Acquiring Title by Theft

DOIhttp://doi.org/10.1111/1468-2230.00399
Published date01 July 2002
Date01 July 2002
Acquiring Title by Theft
Graham Battersby*
It is, of course, well established in English law that a person who wrongfully
acquires possession of an item of physical property, whether land or a chattel,
acquires a title which is good against all but a person who can prove a better title.1
However, until the decision of the Court of Appeal in Costello vChief Constable of
Derbyshire Constabulary,2it was uncertain whether that general proposition
applied to a person who acquired possession by theft (or by other criminal means).
It need hardly be said that a thief is a most unmeritorious claimant, and it was not
difficult to find statements denying, or doubting, that a thief would acquire a
defensible title. For example, Professor Michael Bridge, writing in 1993,3stated:
‘It is predictable, however, that a court will invoke public policy to reject the
[possessor’s] claim where the . .. claim is manifestly based upon a criminal taking.’
There are also some relevant dicta in Parker vBritish Airways Board,4the
leading modern case on the acquisition of title by finding. The claimant, Mr.
Parker, had a ticket entitling him to be in the executive lounge at Heathrow
Airport, which was operated by British Airways Board. He found a gold bracelet
on the floor of the lounge. He handed the bracelet to an employee of the Board,
saying that he wished the bracelet to be returned to him if the true owner was not
found. The Board sold the bracelet for £850. Parker sued, claiming that by finding
the bracelet he had acquired a title superior to that of the Board. His claim was
successful, because on the facts the Board did not have prior possession of the
bracelet; he was awarded £850 plus interest. The reason why the Board’s defence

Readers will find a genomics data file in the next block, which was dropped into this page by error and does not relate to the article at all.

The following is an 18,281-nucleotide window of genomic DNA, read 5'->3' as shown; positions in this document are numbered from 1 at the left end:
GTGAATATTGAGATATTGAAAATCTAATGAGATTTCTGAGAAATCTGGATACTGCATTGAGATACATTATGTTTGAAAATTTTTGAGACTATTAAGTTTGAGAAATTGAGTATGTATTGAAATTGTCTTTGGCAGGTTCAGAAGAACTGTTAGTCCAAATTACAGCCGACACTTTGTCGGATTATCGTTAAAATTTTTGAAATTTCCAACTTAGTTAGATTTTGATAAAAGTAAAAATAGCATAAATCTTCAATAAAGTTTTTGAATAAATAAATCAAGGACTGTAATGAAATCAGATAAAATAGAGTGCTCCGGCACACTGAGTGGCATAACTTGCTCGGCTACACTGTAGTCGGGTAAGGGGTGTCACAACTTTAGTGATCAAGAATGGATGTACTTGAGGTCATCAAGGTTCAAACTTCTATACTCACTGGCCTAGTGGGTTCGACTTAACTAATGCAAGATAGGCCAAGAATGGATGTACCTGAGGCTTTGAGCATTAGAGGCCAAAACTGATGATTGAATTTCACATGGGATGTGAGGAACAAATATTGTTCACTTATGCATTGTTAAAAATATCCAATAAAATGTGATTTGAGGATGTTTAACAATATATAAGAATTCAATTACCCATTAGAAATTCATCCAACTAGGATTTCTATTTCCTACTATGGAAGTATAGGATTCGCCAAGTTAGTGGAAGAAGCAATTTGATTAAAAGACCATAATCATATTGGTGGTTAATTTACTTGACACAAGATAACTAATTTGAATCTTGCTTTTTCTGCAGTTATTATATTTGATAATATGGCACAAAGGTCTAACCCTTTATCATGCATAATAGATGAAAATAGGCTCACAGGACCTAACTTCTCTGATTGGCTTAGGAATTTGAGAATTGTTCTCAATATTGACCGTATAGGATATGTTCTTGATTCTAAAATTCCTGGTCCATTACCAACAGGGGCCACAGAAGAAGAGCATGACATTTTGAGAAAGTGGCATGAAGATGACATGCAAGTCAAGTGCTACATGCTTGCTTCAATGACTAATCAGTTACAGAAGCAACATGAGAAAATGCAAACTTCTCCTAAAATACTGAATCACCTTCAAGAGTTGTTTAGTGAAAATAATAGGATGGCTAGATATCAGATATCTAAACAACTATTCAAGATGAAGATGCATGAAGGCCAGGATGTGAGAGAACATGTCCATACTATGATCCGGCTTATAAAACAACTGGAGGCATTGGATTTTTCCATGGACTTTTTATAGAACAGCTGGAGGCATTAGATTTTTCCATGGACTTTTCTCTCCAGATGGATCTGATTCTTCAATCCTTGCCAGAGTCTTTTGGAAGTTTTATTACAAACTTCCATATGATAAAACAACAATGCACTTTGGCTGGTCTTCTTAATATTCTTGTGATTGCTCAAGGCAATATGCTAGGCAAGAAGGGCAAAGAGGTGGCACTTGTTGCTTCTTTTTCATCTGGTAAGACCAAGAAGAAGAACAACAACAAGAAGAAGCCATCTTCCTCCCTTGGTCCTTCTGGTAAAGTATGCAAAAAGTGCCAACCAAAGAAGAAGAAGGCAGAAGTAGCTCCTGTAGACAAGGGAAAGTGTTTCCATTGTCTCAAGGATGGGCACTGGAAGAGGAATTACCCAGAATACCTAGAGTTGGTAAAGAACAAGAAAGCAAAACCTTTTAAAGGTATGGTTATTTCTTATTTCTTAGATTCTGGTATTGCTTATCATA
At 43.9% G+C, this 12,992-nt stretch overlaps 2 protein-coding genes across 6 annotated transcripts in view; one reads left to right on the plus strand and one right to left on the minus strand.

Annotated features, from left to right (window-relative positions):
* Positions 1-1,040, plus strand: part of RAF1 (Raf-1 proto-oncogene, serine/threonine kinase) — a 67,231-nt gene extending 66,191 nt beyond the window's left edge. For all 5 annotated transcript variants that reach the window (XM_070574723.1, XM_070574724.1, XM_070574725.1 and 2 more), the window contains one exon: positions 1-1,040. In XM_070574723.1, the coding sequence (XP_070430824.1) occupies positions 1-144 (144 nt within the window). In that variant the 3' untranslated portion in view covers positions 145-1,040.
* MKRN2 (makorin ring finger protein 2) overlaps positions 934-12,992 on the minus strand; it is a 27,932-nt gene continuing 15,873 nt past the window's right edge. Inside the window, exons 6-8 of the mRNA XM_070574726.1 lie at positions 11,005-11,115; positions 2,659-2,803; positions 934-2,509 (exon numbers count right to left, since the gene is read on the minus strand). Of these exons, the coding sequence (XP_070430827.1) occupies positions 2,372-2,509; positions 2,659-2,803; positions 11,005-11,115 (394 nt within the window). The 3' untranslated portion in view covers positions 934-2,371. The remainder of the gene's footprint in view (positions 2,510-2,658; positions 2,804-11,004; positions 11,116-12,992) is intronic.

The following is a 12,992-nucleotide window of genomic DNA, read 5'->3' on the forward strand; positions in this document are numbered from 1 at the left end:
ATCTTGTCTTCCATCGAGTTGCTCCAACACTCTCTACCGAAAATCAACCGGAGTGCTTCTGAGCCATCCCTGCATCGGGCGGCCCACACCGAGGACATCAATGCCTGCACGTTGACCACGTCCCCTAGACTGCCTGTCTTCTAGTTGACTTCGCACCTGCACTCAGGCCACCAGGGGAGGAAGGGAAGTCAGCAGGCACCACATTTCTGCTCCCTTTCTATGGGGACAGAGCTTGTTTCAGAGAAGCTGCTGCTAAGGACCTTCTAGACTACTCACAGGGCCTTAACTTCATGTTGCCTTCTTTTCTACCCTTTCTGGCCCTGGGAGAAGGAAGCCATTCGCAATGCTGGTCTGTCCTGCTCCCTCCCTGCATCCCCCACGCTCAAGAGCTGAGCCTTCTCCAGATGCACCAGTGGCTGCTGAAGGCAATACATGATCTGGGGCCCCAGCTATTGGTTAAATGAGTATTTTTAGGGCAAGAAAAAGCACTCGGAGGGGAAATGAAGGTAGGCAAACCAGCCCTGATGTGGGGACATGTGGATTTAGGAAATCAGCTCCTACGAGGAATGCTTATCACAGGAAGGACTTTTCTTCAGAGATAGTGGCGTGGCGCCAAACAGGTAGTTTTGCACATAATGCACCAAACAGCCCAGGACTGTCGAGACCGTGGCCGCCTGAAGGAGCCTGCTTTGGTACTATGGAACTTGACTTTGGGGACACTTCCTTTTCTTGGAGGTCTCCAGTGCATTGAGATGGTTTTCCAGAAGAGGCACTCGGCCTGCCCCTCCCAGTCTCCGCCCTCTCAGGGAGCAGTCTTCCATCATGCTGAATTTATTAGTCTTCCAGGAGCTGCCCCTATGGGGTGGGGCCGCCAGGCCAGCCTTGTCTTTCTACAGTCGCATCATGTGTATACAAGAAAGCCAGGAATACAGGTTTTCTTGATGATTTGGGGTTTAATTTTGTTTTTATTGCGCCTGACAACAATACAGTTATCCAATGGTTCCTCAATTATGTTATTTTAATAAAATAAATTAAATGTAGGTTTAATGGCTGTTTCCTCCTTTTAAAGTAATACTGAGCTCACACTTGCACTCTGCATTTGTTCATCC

failed was that, being the operators of the executive lounge to which the public had
limited rights of access, the Board had not manifested an intention to exercise
control over those premises and things that might be found on those premises.
Parker therefore had possession and the Board did not have prior possession.
Obviously, Parker was a completely honest finder; would the outcome have been
different if he had been dishonest? Consider the following dicta of Donaldson LJ:
5
One might have expected there to be decisions clearly qualifying the general rule where the
circumstances are that someone finds a chattel and thereupon forms the intention of keeping
it regardless of the rights of the true owner or of anyone else. But that is not the case. There
could be a number of reasons. Dishonest finders will often be trespassers. They are unlikely
to risk invoking the law, particularly against another subsequent dishonest taker, and a
subsequent honest taker is likely to have a superior title: see, for example, Buckley vGross
(1863) 3 B. & S. 566. However, he probably has some title, albeit a frail one because of the
need to avoid a free-for-all. This seems to be the law in Ontario, Canada: Bird vFort
Frances [1949] 2 D.L.R. 791.
ßThe Modern Law Review Limited 2002 (MLR 65:3, July). Published by Blackwell Publishers,
108 Cowley Road, Oxford OX4 1JF and 350 Main Street, Malden, MA 02148, USA. 603
* Faculty of Law, University of Sheffield. I am grateful to an anonymous referee for comments on earlier
drafts. I am, of course, solely responsible for any remaining errors or imperfections.
1 The foundation case is Armory v Delamirie (1722) 1 Stra 505, 93 ER 664. The purpose is to avoid a
situation where ‘lost property would be subject to a free-for-all in which the physically weakest would
go to the wall’: per Donaldson LJ in Parker v British Airways Board [1982] QB 1004, 1009C.
3 M.G. Bridge, Personal Property Law (London: Blackstone, 2nd ed, 1993) 56.
5ibid 1010A.

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